Where’s the Poet
Where’s the Poet? show him! show him,
Muses nine! that I may know him.
‘Tis the man who with a man
Is an equal, be he King,
Or poorest of the beggar-clan
Or any other wonderous thing
A man may be ‘twixt ape and Plato;
‘Tis the man who with a bird,
Wren or Eagle, finds his way to
All its instincts; he hath heard
The Lion’s roaring, and can tell
What his horny throat expresseth,
And to him the Tiger’s yell
Come articulate and presseth
Or his ear like mother-tongue.
Why did I laugh tonight
Why did I laugh tonight? No voice will tell
No God, no demon of severe response
Deigns to reply from heaven or from hell
Then to my human heart I turn at once:
Heart, thou and I are here, sad and alone,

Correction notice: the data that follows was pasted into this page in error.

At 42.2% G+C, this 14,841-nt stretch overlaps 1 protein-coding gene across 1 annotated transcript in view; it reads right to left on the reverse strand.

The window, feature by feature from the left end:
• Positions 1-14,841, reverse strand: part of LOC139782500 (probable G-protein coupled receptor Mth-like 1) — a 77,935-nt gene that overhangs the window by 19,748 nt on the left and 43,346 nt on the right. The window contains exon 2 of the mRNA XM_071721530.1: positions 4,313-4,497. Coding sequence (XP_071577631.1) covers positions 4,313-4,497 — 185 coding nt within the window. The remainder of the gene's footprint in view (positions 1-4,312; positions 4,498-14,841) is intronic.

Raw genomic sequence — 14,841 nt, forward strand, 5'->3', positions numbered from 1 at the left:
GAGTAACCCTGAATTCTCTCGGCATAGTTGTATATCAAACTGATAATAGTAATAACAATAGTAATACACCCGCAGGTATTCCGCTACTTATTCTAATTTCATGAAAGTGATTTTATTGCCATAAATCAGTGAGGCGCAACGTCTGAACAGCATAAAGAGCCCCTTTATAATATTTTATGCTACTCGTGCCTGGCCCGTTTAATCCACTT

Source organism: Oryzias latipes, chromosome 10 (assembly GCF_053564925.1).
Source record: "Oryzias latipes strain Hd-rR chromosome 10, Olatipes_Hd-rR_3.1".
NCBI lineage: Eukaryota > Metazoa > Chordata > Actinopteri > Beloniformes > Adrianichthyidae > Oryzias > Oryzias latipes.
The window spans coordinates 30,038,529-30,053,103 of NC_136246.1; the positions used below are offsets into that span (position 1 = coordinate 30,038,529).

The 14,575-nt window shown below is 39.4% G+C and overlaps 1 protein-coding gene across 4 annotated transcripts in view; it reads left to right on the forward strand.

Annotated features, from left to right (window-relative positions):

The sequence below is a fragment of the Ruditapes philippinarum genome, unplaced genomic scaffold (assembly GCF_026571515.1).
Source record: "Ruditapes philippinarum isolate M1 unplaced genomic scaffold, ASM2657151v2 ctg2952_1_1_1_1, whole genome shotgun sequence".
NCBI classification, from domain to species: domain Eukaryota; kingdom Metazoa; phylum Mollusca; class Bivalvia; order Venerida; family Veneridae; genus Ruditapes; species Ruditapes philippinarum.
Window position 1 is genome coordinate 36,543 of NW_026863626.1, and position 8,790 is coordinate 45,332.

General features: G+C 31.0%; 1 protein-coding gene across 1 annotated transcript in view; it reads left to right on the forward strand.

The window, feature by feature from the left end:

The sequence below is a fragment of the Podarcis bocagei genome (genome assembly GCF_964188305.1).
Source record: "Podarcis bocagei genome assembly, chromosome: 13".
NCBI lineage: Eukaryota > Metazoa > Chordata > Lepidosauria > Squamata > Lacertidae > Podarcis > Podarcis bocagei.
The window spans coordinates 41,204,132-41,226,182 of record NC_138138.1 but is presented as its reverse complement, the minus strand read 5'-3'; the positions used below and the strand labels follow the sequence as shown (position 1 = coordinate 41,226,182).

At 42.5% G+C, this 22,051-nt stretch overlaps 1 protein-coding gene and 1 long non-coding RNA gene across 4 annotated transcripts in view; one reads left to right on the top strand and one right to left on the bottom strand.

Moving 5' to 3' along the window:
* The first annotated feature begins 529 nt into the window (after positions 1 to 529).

Say, why did I laugh? O mortal pain!
O darkness! darkness! Forever must I moan
To question heaven and hell and heart in vain?
Why did I laugh? I know this being’s lease
My fancy to it’s utmost blisses spreads
Yet would I on this very midnight cease
And all the world’s gaudy ensigns see in shreds
Verse, fame and beauty are intense indeed
But death intenser, death is life’s high meed.
When I have fears
When I have fears that I may cease to be
Before my pen has glean’d my teeming brain,
Before high-piled books, in charactery,
Hold like rich garners the full ripen’d grain;
When I behold, upon the night’s starr’d face,
Huge cloudy symbols of a high romance,
And think that I may never live to trace
Their shadows, with the magic hand of chance;
And when I feel, fair creature of an hour,
That I shall never look upon thee more,
Never have relish in the faery power
Of unreflecting love;–then on the shore
Of the wide world I stand alone, and think Till love and fame to nothingness do sink.